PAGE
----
Michael Viney

Books for Christ­mas: from the de­fin­i­tive Bur­ren to a pine marten cel­e­bra­tion

The Irish Times - Weekend Review - - OUTDOORS -

There was a time when the strange and mag­i­cal land­scape of the Bur­ren at­tracted just a few roam­ing nat­u­ral­ists, mostly of the gen­tle­manly, even cler­i­cal, kind. To­day, as a star at­trac­tion along the Wild At­lantic Way, the Bur­ren’s lime­stone hills peer over more than 10,000 vis­i­tors a year.

As the coastal road at Black Head and Poul­sal­lagh be­comes clogged with cars and coaches, and tourists spill into the in­te­rior to pic­nic on its flow­ery pave­ments, con­cern about eco­log­i­cal wear and tear was bound to grow. “The Bur­ren should never be­come a play­thing or be over-pro­moted in the in­ter­ests of tourism,” writes David Cabot. “It is the jewel in the eco­log­i­cal crown of Ire­land.”

With botanist Roger Good­willie, Cabot has pro­duced a de­fin­i­tive up­date to its en­chant­ing, of­ten puz­zling, nat­u­ral his­tory. Pub­lished in Collins’ pres­ti­gious New Nat­u­ral­ist se­ries, the 464 pages of The Bur­ren come gloss­ily en­riched with pho­to­graphs, mostly by the ac­com­plished Fiona Guin­ness, but also with a weighty price of £65 (¤73). Even as a Christ­mas present, there­fore – and sadly, per­haps, for Ir­ish book­shops – some on­line dis­count-hunt­ing may be nec­es­sary.

It’s a se­ri­ous, ex­pert book, but smoothly read­able and jar­gon-free. Both au­thors bring a long de­vo­tion to the Bur­ren. Cabot, now a lead­ing or­nithol­o­gist, first ex­plored it in com­pany with the great botanist David Webb.

Good­willie is an author­ity on the flora of the Bur­ren’s tur­loughs and fond wit­ness to the “drama of the first au­tumn ris­ing” as sub­ter­ranean wa­ter swells up to fill the lakes.

The unique­ness of the Bur­ren, pre­sent­ing such strange mix­tures among its plants, is chron­i­cled at a cru­cial time. “An un­in­ten­tional gar­den”, it was first grazed by woolly mam­moths, gi­ant deer and wild horses and now by cat­tle driven up from the val­leys to rel­ish the lime­stone’s win­ter warmth. Great change has ar­rived not only with tourism, but with progress in sus­tain­able farm­ing pi­o­neered, with EU and gov­ern­ment sup­port, by the Bur­ren­beo Trust.

Per­se­cuted or poi­soned

The rem­nants of old wood­land and dense stretches of mossy hazel scrub shel­tered the sur­vival of the pine marten, else­where per­se­cuted or poi­soned al­most to ex­tinc­tion as Ir­ish sheep-farm­ing in­ten­si­fied in the mid-20th cen­tury. In Bri­tain, the ear­lier toll from game­keep­ers cleared the marten from Eng­land and forced its refuge in the wilder west of Scot­land and Wales.

It was in the Bur­ren’s Dro­more Wood that British pine marten devo­tee Johnny Birks saw his first Ir­ish one. After work­ing with the Vin­cent Wildlife Trust to help re­store the martens in the UK, he has now pro­duced a much-needed pop­u­lar book on the species. Pine Martens (Whit­tet Books) is a lively, en­gag­ing and thor­ough ac­count of Birks’s favourite mam­mal and its dif­fer­ing habits and for­tunes in these is­lands.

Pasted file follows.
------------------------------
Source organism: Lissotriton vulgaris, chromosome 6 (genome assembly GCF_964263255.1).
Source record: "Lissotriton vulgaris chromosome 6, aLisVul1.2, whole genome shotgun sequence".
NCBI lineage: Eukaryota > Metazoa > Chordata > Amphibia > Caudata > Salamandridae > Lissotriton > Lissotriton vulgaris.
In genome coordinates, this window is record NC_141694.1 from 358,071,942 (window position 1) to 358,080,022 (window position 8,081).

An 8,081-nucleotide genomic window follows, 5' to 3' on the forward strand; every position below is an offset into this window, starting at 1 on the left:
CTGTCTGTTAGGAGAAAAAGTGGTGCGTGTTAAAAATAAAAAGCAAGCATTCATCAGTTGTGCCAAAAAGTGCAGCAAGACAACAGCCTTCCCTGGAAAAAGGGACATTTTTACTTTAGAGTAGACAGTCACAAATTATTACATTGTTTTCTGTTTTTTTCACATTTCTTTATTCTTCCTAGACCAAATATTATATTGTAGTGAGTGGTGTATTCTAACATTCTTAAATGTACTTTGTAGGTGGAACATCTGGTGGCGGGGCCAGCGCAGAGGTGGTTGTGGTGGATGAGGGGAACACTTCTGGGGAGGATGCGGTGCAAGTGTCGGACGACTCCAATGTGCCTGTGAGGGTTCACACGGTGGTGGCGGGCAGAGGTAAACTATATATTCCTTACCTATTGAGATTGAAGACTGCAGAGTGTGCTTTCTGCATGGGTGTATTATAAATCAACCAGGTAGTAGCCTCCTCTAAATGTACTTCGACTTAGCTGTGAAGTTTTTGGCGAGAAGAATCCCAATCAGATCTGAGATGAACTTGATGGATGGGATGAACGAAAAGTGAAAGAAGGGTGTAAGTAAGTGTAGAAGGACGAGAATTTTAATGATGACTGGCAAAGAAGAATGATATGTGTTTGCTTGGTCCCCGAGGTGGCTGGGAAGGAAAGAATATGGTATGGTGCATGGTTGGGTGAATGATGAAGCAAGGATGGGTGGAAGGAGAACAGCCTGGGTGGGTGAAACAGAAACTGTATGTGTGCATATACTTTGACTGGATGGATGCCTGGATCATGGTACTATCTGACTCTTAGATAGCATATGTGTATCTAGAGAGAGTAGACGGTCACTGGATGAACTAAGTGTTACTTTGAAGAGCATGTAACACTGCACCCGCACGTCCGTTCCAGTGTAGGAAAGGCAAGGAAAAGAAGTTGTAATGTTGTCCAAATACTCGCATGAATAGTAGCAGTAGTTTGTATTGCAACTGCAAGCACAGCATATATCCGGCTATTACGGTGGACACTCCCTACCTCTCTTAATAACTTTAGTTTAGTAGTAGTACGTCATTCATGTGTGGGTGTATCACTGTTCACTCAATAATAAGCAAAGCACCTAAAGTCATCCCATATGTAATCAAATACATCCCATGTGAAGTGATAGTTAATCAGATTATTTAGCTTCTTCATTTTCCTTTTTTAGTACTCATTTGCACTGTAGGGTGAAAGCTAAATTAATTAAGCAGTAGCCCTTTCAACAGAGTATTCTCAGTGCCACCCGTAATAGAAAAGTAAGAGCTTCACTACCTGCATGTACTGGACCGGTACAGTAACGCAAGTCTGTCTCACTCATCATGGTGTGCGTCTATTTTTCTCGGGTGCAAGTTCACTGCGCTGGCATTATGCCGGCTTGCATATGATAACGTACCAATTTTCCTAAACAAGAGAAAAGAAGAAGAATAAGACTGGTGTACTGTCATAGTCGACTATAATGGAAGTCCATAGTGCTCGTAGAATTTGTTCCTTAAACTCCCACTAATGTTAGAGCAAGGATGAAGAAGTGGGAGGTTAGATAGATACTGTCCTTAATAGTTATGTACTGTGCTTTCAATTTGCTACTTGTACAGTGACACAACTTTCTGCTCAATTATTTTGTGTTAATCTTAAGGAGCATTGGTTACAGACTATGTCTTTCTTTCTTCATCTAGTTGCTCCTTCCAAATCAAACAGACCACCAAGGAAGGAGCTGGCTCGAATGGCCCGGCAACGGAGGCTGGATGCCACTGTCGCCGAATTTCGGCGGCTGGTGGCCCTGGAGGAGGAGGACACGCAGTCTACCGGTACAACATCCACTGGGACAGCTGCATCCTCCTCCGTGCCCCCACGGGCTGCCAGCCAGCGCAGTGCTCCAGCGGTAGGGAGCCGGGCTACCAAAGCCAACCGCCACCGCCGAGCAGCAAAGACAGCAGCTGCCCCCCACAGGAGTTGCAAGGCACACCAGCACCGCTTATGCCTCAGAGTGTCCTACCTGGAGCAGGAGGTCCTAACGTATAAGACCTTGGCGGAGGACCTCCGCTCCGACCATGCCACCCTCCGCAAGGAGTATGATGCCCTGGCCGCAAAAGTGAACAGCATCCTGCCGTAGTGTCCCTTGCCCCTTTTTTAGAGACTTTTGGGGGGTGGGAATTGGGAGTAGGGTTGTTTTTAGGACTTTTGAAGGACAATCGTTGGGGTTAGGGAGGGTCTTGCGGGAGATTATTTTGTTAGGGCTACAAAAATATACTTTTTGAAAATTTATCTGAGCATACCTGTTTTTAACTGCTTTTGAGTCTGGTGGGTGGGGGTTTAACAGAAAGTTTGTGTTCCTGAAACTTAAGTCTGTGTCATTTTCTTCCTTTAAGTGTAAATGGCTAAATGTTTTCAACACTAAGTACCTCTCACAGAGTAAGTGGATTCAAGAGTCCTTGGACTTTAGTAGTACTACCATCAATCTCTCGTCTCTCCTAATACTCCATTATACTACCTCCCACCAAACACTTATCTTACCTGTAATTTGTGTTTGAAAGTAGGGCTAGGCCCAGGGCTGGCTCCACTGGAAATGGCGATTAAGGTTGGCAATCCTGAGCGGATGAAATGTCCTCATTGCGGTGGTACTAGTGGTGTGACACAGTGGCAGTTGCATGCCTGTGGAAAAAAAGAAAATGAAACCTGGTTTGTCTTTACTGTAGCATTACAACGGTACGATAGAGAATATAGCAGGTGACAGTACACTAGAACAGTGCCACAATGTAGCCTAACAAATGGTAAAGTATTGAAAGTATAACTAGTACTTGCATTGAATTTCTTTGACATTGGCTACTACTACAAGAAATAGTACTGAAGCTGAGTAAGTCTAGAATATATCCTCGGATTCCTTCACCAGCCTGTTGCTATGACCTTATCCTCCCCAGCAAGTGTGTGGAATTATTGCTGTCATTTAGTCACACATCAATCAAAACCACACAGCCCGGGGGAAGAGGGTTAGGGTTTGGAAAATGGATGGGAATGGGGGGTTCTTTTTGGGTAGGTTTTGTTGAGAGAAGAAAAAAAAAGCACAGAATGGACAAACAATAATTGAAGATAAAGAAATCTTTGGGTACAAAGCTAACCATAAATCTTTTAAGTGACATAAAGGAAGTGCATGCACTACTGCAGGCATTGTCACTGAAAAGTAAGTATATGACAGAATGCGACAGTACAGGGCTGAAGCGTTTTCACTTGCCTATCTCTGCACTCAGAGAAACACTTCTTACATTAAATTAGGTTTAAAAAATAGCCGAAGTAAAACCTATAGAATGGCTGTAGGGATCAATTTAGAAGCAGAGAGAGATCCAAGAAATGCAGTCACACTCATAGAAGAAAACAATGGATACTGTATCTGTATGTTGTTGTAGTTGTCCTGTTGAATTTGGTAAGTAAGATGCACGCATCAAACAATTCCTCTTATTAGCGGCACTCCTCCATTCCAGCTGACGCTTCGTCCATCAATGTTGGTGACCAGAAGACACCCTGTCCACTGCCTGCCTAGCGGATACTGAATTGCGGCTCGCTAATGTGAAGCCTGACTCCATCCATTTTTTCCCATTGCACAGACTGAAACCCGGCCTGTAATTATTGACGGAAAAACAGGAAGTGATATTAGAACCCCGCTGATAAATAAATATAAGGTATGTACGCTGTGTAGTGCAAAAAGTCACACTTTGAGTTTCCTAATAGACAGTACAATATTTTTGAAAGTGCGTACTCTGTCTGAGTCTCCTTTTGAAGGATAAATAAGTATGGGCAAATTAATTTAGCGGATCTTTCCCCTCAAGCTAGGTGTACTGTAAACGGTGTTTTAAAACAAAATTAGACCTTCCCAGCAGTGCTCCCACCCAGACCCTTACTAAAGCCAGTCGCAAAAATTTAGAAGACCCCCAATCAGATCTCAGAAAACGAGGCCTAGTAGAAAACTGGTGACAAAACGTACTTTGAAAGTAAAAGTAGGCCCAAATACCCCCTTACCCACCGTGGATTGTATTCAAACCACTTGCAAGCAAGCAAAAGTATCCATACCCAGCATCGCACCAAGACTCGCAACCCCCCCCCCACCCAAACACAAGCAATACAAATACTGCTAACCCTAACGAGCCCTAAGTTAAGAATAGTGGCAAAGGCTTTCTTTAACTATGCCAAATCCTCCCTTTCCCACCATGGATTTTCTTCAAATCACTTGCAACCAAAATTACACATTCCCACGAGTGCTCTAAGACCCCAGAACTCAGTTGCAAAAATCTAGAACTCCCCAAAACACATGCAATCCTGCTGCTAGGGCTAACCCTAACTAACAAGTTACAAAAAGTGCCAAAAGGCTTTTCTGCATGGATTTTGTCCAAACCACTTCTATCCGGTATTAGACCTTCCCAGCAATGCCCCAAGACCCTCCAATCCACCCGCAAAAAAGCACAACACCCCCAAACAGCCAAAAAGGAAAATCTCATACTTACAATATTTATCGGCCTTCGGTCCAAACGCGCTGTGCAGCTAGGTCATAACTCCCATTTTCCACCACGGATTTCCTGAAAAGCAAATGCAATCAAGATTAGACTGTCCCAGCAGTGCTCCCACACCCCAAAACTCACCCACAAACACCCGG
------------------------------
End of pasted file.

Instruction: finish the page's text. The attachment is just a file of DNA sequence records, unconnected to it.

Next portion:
Some of the most sig­nif­i­cant re­cent re­search has come from zo­ol­o­gists in Ire­land, such as find­ing that the spread and pre­da­tion by the pine marten had re­duced the alien grey squir­rels in the mid­lands. A study in North­ern Ire­land, adds Birks, “sug­gests that grey squir­rels are much more naive than reds when it comes to the scent of pine martens”.

Un­sung up­thrust

The up­lands and val­leys of Ire­land’s south­east in­spired a gifted part­ner­ship for Comer­agh: Moun­tain, Coum, River, Ru­mour (Whim­brel Press). Water­ford pho­tog­ra­pher Paddy Dwan and poet Mark Roper spent five years on this, the third of their books de­voted to the char­ac­ter, cul­ture and nat­u­ral his­tory of the re­gion. In richly tex­tured im­ages and prose, they por­tray this com­par­a­tively un­sung up­thrust of Mun­ster, glacially sculpted and bathed in an of­ten dra­matic light.

In this land­scape, Dwan’s mo­ments with birds are also ex­cep­tional, from cross­bill and buz­zard to kestrel and cuckoo. Roper fell into a ravine and broke

The unique­ness of the Bur­ren, pre­sent­ing such strange mix­tures among its plants, is chron­i­cled at a cru­cial time

his neck, but went on to fol­low the story of the moun­tains, wo­ven with the lo­cal lives of those who know them best.

Christo­pher Mo­ri­arty knows Dublin’s big river – from its first nascent trick­les in the moun­tains to the last fresh­wa­ter swirls into the sea. He spent much of his ca­reer as a gov­ern­ment fish­ery bi­ol­o­gist delv­ing into fresh­wa­ter ecol­ogy, and his early ex­plo­rations of the Lif­fey led to a life­long fas­ci­na­tion with the his­tory of its bridges, river­side ar­chi­tec­ture and ur­ban wa­ter sup­ply. The River Lif­fey: His­tory and Her­itage (Collins Press) is suc­ces­sor to Mo­ri­arty’s Book of the Lif­fey, writ­ten 37 years ago, and takes vig­or­ous ac­count of a greatly big­ger and even thirstier city.

En­joy­ment of the cap­i­tal’s out­door world has been en­riched by fine new parks, and walk­ing and cy­cling trails that ap­pre­ci­ate the river, its in­land lakes and wildlife. Their sur­round­ing and in­trigu­ing ar­ray of his­tor­i­cal ar­chi­tec­ture has be­come Mo­ri­arty’s spe­cial hobby, and for Dublin­ers the book is a trea­sury of ideas for some­where new to go this week­end.

Bur­net rose – a flower of the Bur­ren’s ‘un­in­tended gar­den’. IL­LUS­TRA­TION BY MICHAEL VINEY

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